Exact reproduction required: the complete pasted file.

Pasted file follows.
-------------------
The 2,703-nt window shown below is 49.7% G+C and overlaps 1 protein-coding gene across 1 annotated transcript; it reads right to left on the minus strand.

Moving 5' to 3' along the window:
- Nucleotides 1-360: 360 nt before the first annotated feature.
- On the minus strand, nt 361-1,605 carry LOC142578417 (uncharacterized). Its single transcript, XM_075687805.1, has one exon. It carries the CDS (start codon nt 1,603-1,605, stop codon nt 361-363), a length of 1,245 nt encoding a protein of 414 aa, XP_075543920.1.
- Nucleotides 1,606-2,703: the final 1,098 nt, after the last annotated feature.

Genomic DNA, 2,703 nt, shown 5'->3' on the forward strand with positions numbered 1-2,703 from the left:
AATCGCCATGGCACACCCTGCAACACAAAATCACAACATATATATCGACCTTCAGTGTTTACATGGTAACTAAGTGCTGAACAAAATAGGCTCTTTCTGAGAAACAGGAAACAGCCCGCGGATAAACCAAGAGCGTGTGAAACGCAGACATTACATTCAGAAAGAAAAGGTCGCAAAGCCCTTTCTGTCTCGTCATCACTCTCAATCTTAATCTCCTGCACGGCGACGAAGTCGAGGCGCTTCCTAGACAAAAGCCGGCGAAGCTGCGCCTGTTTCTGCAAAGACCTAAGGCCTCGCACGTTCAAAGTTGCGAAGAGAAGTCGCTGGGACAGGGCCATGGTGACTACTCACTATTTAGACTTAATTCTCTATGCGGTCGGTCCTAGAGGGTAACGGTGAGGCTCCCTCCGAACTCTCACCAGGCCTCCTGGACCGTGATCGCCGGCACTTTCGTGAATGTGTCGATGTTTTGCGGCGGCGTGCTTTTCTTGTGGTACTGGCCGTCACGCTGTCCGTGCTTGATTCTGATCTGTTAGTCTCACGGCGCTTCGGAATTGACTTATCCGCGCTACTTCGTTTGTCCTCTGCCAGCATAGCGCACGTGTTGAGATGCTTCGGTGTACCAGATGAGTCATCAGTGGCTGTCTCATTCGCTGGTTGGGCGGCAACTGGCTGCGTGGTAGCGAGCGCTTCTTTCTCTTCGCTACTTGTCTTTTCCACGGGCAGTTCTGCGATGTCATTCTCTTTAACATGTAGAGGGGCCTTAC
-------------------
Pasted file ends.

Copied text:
The 2,703-nt window shown below is 49.7% G+C and overlaps 1 protein-coding gene across 1 annotated transcript; it reads right to left on the minus strand.

Moving 5' to 3' along the window:
- Nucleotides 1-360: 360 nt before the first annotated feature.
- On the minus strand, nt 361-1,605 carry LOC142578417 (uncharacterized). Its single transcript, XM_075687805.1, has one exon. It carries the CDS (start codon nt 1,603-1,605, stop codon nt 361-363), a length of 1,245 nt encoding a protein of 414 aa, XP_075543920.1.
- Nucleotides 1,606-2,703: the final 1,098 nt, after the last annotated feature.

Genomic DNA, 2,703 nt, shown 5'->3' on the forward strand with positions numbered 1-2,703 from the left:
AATCGCCATGGCACACCCTGCAACACAAAATCACAACATATATATCGACCTTCAGTGTTTACATGGTAACTAAGTGCTGAACAAAATAGGCTCTTTCTGAGAAACAGGAAACAGCCCGCGGATAAACCAAGAGCGTGTGAAACGCAGACATTACATTCAGAAAGAAAAGGTCGCAAAGCCCTTTCTGTCTCGTCATCACTCTCAATCTTAATCTCCTGCACGGCGACGAAGTCGAGGCGCTTCCTAGACAAAAGCCGGCGAAGCTGCGCCTGTTTCTGCAAAGACCTAAGGCCTCGCACGTTCAAAGTTGCGAAGAGAAGTCGCTGGGACAGGGCCATGGTGACTACTCACTATTTAGACTTAATTCTCTATGCGGTCGGTCCTAGAGGGTAACGGTGAGGCTCCCTCCGAACTCTCACCAGGCCTCCTGGACCGTGATCGCCGGCACTTTCGTGAATGTGTCGATGTTTTGCGGCGGCGTGCTTTTCTTGTGGTACTGGCCGTCACGCTGTCCGTGCTTGATTCTGATCTGTTAGTCTCACGGCGCTTCGGAATTGACTTATCCGCGCTACTTCGTTTGTCCTCTGCCAGCATAGCGCACGTGTTGAGATGCTTCGGTGTACCAGATGAGTCATCAGTGGCTGTCTCATTCGCTGGTTGGGCGGCAACTGGCTGCGTGGTAGCGAGCGCTTCTTTCTCTTCGCTACTTGTCTTTTCCACGGGCAGTTCTGCGATGTCATTCTCTTTAACATGTAGAGGGGCCTTAC